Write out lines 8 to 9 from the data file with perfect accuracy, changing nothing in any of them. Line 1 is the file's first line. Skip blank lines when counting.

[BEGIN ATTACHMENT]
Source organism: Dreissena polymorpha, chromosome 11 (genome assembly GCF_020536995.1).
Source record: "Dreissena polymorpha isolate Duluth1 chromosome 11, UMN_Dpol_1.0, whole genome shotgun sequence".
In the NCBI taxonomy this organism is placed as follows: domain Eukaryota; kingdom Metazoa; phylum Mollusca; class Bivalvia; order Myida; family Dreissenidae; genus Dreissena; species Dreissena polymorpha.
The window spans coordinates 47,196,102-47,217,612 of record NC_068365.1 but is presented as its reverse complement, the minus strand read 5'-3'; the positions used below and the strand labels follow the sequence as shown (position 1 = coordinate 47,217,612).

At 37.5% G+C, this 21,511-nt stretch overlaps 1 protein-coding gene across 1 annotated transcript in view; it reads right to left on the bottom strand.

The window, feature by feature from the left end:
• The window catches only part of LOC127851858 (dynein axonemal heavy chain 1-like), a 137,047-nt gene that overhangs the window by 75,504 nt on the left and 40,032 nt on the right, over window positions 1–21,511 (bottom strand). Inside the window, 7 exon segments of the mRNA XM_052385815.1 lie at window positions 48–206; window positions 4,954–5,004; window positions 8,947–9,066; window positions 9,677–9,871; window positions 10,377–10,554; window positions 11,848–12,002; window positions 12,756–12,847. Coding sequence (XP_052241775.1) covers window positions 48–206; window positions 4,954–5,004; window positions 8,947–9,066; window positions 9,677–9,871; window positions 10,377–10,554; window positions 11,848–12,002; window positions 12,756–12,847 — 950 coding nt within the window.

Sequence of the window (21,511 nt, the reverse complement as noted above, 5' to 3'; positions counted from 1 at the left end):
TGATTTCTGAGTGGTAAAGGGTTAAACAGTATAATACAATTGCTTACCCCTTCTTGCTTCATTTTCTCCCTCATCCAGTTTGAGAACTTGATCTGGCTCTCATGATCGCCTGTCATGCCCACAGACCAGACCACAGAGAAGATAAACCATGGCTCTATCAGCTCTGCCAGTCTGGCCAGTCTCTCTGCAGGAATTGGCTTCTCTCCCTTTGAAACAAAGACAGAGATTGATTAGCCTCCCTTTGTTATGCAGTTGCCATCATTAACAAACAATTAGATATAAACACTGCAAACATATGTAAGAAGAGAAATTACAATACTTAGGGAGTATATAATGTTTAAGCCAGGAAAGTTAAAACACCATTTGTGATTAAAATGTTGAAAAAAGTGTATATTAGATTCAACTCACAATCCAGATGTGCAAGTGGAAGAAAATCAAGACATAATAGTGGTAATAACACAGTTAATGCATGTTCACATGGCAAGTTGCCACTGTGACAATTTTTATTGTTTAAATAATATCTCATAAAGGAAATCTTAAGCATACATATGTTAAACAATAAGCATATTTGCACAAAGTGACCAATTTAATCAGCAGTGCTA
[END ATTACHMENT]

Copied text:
Sequence of the window (21,511 nt, the reverse complement as noted above, 5' to 3'; positions counted from 1 at the left end):
TGATTTCTGAGTGGTAAAGGGTTAAACAGTATAATACAATTGCTTACCCCTTCTTGCTTCATTTTCTCCCTCATCCAGTTTGAGAACTTGATCTGGCTCTCATGATCGCCTGTCATGCCCACAGACCAGACCACAGAGAAGATAAACCATGGCTCTATCAGCTCTGCCAGTCTGGCCAGTCTCTCTGCAGGAATTGGCTTCTCTCCCTTTGAAACAAAGACAGAGATTGATTAGCCTCCCTTTGTTATGCAGTTGCCATCATTAACAAACAATTAGATATAAACACTGCAAACATATGTAAGAAGAGAAATTACAATACTTAGGGAGTATATAATGTTTAAGCCAGGAAAGTTAAAACACCATTTGTGATTAAAATGTTGAAAAAAGTGTATATTAGATTCAACTCACAATCCAGATGTGCAAGTGGAAGAAAATCAAGACATAATAGTGGTAATAACACAGTTAATGCATGTTCACATGGCAAGTTGCCACTGTGACAATTTTTATTGTTTAAATAATATCTCATAAAGGAAATCTTAAGCATACATATGTTAAACAATAAGCATATTTGCACAAAGTGACCAATTTAATCAGCAGTGCTA